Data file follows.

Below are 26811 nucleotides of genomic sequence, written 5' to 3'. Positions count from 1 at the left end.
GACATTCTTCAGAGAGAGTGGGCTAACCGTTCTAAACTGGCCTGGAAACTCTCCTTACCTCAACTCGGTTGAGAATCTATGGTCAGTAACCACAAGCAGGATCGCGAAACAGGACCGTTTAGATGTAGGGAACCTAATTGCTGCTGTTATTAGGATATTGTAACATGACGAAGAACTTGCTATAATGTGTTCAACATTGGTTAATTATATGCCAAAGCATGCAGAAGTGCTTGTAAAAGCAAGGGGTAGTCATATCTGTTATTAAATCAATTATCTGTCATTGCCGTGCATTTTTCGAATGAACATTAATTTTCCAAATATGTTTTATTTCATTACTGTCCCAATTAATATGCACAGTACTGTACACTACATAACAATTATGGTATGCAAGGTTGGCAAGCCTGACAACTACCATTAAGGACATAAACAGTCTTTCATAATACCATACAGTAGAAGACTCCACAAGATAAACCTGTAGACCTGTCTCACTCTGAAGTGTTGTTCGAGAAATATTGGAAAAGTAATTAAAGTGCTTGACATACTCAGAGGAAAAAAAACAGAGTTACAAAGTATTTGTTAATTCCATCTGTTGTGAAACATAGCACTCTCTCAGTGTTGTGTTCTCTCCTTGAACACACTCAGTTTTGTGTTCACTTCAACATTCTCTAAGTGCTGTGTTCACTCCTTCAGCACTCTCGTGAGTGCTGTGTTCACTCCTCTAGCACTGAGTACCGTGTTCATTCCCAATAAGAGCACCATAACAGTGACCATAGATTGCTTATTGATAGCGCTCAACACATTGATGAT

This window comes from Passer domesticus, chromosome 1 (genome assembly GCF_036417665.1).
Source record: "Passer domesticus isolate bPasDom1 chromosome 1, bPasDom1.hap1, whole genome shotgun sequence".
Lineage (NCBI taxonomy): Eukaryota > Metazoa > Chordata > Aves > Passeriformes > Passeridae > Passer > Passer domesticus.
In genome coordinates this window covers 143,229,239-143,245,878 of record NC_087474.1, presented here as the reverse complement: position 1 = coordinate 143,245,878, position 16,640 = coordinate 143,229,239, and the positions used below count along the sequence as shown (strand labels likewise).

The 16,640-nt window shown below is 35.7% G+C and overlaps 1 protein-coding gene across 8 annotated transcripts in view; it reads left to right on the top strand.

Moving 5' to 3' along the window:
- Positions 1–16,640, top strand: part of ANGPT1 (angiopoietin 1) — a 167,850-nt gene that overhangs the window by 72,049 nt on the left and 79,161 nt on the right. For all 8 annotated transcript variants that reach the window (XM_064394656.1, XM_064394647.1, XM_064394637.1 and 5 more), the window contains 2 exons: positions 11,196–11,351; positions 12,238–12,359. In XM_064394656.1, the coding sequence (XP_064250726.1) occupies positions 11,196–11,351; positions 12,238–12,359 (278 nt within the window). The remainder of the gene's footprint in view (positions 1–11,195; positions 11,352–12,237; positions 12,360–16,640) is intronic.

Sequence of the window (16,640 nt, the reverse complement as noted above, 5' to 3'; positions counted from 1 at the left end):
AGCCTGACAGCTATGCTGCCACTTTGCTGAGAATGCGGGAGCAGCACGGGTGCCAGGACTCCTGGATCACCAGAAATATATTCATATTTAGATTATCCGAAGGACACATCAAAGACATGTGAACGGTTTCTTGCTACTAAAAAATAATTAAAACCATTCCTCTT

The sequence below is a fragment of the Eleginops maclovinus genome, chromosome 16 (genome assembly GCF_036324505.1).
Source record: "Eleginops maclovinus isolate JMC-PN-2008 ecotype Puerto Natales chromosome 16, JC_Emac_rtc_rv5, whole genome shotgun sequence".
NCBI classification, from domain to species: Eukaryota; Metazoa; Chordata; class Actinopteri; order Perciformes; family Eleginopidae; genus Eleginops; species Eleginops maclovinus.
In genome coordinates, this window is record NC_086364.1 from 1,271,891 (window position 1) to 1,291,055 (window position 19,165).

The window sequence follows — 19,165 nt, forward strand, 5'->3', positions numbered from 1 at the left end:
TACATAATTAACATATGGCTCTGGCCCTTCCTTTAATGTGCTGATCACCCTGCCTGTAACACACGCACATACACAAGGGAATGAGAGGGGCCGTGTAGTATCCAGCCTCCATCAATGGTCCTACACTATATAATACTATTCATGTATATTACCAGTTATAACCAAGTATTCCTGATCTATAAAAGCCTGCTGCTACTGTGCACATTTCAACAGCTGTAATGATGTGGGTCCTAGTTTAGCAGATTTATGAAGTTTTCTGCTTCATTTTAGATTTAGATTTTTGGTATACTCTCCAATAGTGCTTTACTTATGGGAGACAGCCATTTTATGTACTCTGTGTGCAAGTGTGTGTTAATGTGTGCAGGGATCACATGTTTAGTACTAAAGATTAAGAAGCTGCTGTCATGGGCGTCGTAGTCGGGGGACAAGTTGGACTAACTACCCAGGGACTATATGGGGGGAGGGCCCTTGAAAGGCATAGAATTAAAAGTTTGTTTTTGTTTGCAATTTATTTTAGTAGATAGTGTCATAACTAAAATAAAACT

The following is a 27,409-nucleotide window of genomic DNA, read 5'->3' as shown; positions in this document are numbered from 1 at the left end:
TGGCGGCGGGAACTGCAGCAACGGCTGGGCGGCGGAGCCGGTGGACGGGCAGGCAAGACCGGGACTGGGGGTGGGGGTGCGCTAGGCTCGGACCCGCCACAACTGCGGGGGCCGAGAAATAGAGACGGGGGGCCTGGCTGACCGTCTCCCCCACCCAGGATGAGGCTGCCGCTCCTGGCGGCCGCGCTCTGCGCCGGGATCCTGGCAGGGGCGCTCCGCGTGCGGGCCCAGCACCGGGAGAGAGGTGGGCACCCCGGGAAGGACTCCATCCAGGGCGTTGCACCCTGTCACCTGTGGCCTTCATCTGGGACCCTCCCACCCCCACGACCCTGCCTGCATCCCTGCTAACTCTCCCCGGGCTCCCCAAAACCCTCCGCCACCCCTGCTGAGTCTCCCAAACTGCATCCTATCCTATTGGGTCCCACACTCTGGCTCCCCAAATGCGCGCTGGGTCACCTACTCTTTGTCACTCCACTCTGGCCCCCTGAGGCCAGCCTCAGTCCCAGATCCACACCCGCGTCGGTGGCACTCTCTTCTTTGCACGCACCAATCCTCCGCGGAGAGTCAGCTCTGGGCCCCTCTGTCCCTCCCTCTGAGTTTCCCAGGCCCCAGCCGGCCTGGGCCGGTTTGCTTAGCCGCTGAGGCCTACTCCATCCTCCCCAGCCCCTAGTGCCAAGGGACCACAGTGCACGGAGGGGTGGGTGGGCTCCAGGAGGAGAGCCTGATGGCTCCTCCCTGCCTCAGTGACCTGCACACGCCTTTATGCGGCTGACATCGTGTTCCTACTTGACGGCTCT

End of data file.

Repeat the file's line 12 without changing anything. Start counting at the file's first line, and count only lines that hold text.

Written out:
The sequence below is a fragment of the Eleginops maclovinus genome, chromosome 16 (genome assembly GCF_036324505.1).